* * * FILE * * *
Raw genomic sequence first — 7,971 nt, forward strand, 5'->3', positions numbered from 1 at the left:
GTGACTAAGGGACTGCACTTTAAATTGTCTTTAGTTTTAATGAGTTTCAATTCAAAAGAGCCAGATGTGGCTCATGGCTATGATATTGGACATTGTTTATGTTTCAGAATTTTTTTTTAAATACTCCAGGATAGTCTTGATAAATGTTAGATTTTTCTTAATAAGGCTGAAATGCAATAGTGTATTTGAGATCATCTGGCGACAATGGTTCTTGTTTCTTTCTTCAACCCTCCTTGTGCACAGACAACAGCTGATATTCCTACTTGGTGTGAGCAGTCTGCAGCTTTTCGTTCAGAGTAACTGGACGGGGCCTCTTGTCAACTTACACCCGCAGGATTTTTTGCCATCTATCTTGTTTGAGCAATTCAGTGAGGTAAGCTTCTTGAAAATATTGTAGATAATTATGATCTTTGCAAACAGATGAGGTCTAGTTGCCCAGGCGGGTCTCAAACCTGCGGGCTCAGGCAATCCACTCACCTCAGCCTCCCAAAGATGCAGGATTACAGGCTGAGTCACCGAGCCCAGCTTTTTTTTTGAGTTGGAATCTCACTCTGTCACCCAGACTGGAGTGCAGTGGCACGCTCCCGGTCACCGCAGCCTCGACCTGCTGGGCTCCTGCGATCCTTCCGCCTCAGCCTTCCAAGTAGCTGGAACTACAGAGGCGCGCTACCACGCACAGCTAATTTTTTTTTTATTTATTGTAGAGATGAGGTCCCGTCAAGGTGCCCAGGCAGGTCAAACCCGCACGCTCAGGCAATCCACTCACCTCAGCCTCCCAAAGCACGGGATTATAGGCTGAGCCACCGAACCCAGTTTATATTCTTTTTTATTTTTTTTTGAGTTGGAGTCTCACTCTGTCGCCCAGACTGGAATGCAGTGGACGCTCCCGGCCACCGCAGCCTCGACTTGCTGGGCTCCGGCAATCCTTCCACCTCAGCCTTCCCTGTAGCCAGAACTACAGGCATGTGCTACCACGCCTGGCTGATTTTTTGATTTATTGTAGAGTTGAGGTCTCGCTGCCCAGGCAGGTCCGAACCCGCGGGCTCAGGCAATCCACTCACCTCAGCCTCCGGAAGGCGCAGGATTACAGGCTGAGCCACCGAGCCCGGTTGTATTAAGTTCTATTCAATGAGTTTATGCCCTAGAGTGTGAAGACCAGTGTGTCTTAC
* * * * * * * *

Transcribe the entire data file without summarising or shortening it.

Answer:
Raw genomic sequence first — 7,971 nt, forward strand, 5'->3', positions numbered from 1 at the left:
GTGACTAAGGGACTGCACTTTAAATTGTCTTTAGTTTTAATGAGTTTCAATTCAAAAGAGCCAGATGTGGCTCATGGCTATGATATTGGACATTGTTTATGTTTCAGAATTTTTTTTTAAATACTCCAGGATAGTCTTGATAAATGTTAGATTTTTCTTAATAAGGCTGAAATGCAATAGTGTATTTGAGATCATCTGGCGACAATGGTTCTTGTTTCTTTCTTCAACCCTCCTTGTGCACAGACAACAGCTGATATTCCTACTTGGTGTGAGCAGTCTGCAGCTTTTCGTTCAGAGTAACTGGACGGGGCCTCTTGTCAACTTACACCCGCAGGATTTTTTGCCATCTATCTTGTTTGAGCAATTCAGTGAGGTAAGCTTCTTGAAAATATTGTAGATAATTATGATCTTTGCAAACAGATGAGGTCTAGTTGCCCAGGCGGGTCTCAAACCTGCGGGCTCAGGCAATCCACTCACCTCAGCCTCCCAAAGATGCAGGATTACAGGCTGAGTCACCGAGCCCAGCTTTTTTTTTGAGTTGGAATCTCACTCTGTCACCCAGACTGGAGTGCAGTGGCACGCTCCCGGTCACCGCAGCCTCGACCTGCTGGGCTCCTGCGATCCTTCCGCCTCAGCCTTCCAAGTAGCTGGAACTACAGAGGCGCGCTACCACGCACAGCTAATTTTTTTTTTATTTATTGTAGAGATGAGGTCCCGTCAAGGTGCCCAGGCAGGTCAAACCCGCACGCTCAGGCAATCCACTCACCTCAGCCTCCCAAAGCACGGGATTATAGGCTGAGCCACCGAACCCAGTTTATATTCTTTTTTATTTTTTTTTGAGTTGGAGTCTCACTCTGTCGCCCAGACTGGAATGCAGTGGACGCTCCCGGCCACCGCAGCCTCGACTTGCTGGGCTCCGGCAATCCTTCCACCTCAGCCTTCCCTGTAGCCAGAACTACAGGCATGTGCTACCACGCCTGGCTGATTTTTTGATTTATTGTAGAGTTGAGGTCTCGCTGCCCAGGCAGGTCCGAACCCGCGGGCTCAGGCAATCCACTCACCTCAGCCTCCGGAAGGCGCAGGATTACAGGCTGAGCCACCGAGCCCGGTTGTATTAAGTTCTATTCAATGAGTTTATGCCCTAGAGTGTGAAGACCAGTGTGTCTTAC